Wednesday, August 29, 2007

Who can you trust?

This is from 365Gay on August 29th:
Barney Frank (D-Mass) one of only two openly gay members of Congress says that Idaho Republican Sen. Larry Craig should resist calls for his resignation.

"What he did, it’s hypocritical, but it’s not an abuse of his office in the sense that he was taking money for corrupt votes," Frank told the Associated Press.
"I think people should resign when they have clearly done the job in a way that is dishonest."

Frank went on to tell the AP: "It’s one thing to say that someone can’t be trusted to vote without being corrupt, it’s another to say that he can’t be trusted to go to the bathroom by himself."

Tuesday, August 28, 2007

Beauties on the Beach

I saw two beautiful young men on the beach yesterday. I first saw them when they arrived at Two Mile Hollow Beach in East Hampton a little while after our arrival there, as they spread their blanket and stretched out about a hundred feet away. We go to Two Mile Hollow because it’s the gay beach, and the “scenery” is often very attractive. Our neighbors were outstanding examples. They couldn’t have been more than 20; one was fair, the other dark. I was particularly taken with him. He had movie star looks and a solid muscular body, which he showed off nicely in his low-riding surfer pants tightly covering his firm, round rear.
After a while, they got up and went into the fairly high waves. They tussled briefly and then played a game. One would step into the cupped hands of the other who would then flip him backwards and high into the cresting wave. After watching them play awhile, I fell asleep. When I awoke, it was time to go. The young beauties were now back on their blanket. As we passed, I saw that they were entwined in each others’ arms, fondling, and stroking, and kissing. This sight gave me great pleasure, and I smiled broadly when we were close to them. I think they saw me smiling at them. I hope so.
Why does this scene stay with me? It was sexually arousing certainly, but more than that, I sensed that I was seeing two lovers who were confident enough that they were in a safe and welcoming place to express their feelings openly. They probably knew they were on the gay beach and open displays of affection were fine. It made me happy that at least in one place – this sunny open beach – they could go where their feelings led them. For a moment, the beach was a bit of the Kingdom, where love reigned even for gay men in love.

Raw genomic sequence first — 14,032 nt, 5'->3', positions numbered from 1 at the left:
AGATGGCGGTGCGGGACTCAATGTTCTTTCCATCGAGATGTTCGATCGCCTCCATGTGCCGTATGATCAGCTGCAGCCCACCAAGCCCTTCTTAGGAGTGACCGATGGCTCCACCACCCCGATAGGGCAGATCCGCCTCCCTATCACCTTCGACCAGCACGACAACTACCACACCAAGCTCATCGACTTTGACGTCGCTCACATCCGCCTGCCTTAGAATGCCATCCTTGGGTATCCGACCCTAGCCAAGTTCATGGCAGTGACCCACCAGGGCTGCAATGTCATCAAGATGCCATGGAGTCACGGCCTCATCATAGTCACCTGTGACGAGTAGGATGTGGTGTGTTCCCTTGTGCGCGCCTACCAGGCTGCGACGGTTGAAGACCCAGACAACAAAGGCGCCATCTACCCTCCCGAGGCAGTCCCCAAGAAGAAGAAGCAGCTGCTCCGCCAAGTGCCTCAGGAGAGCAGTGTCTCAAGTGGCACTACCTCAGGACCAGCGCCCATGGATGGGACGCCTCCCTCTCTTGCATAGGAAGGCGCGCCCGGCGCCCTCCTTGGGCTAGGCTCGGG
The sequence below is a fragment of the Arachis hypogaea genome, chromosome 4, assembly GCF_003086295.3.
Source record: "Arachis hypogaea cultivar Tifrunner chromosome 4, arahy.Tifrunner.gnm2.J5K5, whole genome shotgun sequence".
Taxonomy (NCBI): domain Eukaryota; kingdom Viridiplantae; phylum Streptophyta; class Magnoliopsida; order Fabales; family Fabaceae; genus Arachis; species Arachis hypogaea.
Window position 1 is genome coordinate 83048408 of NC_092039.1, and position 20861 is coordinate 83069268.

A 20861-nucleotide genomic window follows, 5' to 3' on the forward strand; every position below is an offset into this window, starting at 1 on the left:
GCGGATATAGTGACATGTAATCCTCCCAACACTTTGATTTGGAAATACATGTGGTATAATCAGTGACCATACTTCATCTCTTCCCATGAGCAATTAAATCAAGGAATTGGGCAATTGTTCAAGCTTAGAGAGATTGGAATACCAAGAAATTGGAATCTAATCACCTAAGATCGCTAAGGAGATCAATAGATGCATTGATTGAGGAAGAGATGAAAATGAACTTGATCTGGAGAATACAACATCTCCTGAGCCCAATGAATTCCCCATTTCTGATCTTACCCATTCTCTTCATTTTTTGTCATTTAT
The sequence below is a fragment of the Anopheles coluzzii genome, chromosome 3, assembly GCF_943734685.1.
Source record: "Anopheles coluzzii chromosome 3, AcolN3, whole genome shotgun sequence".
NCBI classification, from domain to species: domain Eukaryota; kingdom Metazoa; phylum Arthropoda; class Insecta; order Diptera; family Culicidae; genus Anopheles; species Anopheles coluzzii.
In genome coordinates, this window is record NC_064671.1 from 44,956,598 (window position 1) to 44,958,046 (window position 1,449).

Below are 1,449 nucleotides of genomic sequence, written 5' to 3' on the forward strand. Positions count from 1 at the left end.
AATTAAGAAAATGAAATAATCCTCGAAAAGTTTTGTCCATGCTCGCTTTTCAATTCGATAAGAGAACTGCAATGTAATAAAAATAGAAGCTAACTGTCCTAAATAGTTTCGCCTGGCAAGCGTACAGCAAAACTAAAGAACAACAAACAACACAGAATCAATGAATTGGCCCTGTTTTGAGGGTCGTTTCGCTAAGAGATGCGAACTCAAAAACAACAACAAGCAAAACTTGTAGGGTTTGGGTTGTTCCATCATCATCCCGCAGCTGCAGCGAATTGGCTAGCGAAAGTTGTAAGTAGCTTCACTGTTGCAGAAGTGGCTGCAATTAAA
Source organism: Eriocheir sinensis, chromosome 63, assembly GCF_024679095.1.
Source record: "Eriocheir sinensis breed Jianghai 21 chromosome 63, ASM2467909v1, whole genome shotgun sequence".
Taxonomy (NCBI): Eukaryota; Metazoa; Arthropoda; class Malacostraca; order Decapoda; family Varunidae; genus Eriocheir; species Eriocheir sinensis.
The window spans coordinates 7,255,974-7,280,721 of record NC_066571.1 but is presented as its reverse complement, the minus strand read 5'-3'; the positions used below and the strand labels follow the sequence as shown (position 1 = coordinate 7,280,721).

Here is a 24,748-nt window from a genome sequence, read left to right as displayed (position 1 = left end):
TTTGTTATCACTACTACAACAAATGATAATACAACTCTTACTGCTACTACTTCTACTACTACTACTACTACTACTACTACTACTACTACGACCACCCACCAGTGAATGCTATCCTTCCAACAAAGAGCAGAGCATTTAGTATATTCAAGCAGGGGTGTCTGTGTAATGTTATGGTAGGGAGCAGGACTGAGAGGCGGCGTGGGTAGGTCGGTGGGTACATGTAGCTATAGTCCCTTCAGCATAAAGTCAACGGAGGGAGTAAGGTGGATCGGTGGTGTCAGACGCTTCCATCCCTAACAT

Tuesday, August 14, 2007

The Bourne Ultimatum: an Anti-Government Film

We saw “The Bourne Ultimatum” last night. It’s a very entertaining, fast-and-furious thriller continuing the saga of Jason Bourne (Matt Damon), a CIA agent who, having lost his memory, is desperately trying to recover it. His quest for his past is the driving force of this and all the Bourne movies. He is searching and on the run, not from standard-issue bad guys, but our own CIA, which is out to eliminate him, because he knows too much, is finding out too much, and will expose the agency’s criminal behavior.
The whole movie is an exciting chase with Bourne outwitting his pursuers at every turn. In his ability to survive the murderous campaign against him, he is essentially a supernatural character, a messiah saving us from our government.
I don’t remember another popular entertainment that so effectively showed the evil that is expressed in a secret, lawless government. Last summer’s James Bond epic, “Casino Royale,” in contrast, made no political statement. Indeed, James Bond always does the government’s bidding without a murmur. In “The Bourne Ultimatum,” Bourne realizes that he was duped into volunteering to serve his country and to “save American lives,” as his erstwhile mentor reminds him. Of course, instead, he has killed many people, each of whom, he says, he remembers. His memory is a grisly “cloud of witnesses” (Hebrews 12:1) that torments him.
His volunteering is clearly meant to be emblematic of the trust shown by all the hapless souls now dead or still fighting our secret, lawless, futile wars. They, unlike Bourne, were not indestructible messiahs. For their trusting volunteering, they have achieved no “victory,” and for those who’ve died, we cling to the hope that they are in “the bosom of Abraham” (Luke 16:22).
In the movies, we can relax and let Bourne be our messiah; in life, we should realize that we have work to do if our world is not to be destroyed by war and lawlessness. If we ask what we should do to help avert catastrophe, we can remember the rich man who, not finding himself in the bosom of Abraham, wanted Abraham to warn his brothers that living a heedless life like his would result in the torment of Hades. Abraham’s answer is good advice for us: “They have Moses and the prophets; they should listen to them.” (Luke 16:29) I would add: Do what they urge us to do.
Unfortunately, Luke’s story does not end on a happy note. Abraham continues, “If they do not listen to Moses and the prophets, neither will they be convinced even if someone rises from the dead.” (v 31)
Our Messiah has come to us from the dead, we don’t listen to him, and so we’re on our own. Given our predicament, we need the luck of Bourne. Alas, I fear that’s only in the movies.

Monday, August 6, 2007

Naming the Dead